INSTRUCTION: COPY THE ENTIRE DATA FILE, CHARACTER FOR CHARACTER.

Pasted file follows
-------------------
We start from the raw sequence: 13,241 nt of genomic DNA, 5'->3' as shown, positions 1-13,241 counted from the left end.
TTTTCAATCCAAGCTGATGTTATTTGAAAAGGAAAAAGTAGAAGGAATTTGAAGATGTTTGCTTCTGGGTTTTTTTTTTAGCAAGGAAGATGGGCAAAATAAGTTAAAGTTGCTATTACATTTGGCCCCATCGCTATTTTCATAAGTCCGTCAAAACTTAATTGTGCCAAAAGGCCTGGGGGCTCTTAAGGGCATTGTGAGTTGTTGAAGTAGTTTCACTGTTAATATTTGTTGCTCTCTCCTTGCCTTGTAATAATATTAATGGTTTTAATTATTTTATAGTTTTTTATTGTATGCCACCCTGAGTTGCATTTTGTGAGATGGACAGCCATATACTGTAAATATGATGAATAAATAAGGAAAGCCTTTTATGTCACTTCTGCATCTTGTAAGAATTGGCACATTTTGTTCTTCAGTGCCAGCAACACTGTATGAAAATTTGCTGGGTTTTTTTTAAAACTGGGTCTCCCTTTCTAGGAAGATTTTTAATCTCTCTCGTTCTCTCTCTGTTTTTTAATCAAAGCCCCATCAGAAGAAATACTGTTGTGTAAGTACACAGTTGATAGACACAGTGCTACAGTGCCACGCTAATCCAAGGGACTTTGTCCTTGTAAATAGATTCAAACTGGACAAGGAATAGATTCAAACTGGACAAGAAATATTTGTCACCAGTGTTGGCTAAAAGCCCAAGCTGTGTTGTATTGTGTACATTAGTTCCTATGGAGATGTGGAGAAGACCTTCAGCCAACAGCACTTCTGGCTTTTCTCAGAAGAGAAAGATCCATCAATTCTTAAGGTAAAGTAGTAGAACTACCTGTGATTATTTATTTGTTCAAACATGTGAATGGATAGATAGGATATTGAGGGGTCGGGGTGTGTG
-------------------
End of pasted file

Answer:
We start from the raw sequence: 13,241 nt of genomic DNA, 5'->3' as shown, positions 1-13,241 counted from the left end.
TTTTCAATCCAAGCTGATGTTATTTGAAAAGGAAAAAGTAGAAGGAATTTGAAGATGTTTGCTTCTGGGTTTTTTTTTTAGCAAGGAAGATGGGCAAAATAAGTTAAAGTTGCTATTACATTTGGCCCCATCGCTATTTTCATAAGTCCGTCAAAACTTAATTGTGCCAAAAGGCCTGGGGGCTCTTAAGGGCATTGTGAGTTGTTGAAGTAGTTTCACTGTTAATATTTGTTGCTCTCTCCTTGCCTTGTAATAATATTAATGGTTTTAATTATTTTATAGTTTTTTATTGTATGCCACCCTGAGTTGCATTTTGTGAGATGGACAGCCATATACTGTAAATATGATGAATAAATAAGGAAAGCCTTTTATGTCACTTCTGCATCTTGTAAGAATTGGCACATTTTGTTCTTCAGTGCCAGCAACACTGTATGAAAATTTGCTGGGTTTTTTTTAAAACTGGGTCTCCCTTTCTAGGAAGATTTTTAATCTCTCTCGTTCTCTCTCTGTTTTTTAATCAAAGCCCCATCAGAAGAAATACTGTTGTGTAAGTACACAGTTGATAGACACAGTGCTACAGTGCCACGCTAATCCAAGGGACTTTGTCCTTGTAAATAGATTCAAACTGGACAAGGAATAGATTCAAACTGGACAAGAAATATTTGTCACCAGTGTTGGCTAAAAGCCCAAGCTGTGTTGTATTGTGTACATTAGTTCCTATGGAGATGTGGAGAAGACCTTCAGCCAACAGCACTTCTGGCTTTTCTCAGAAGAGAAAGATCCATCAATTCTTAAGGTAAAGTAGTAGAACTACCTGTGATTATTTATTTGTTCAAACATGTGAATGGATAGATAGGATATTGAGGGGTCGGGGTGTGTG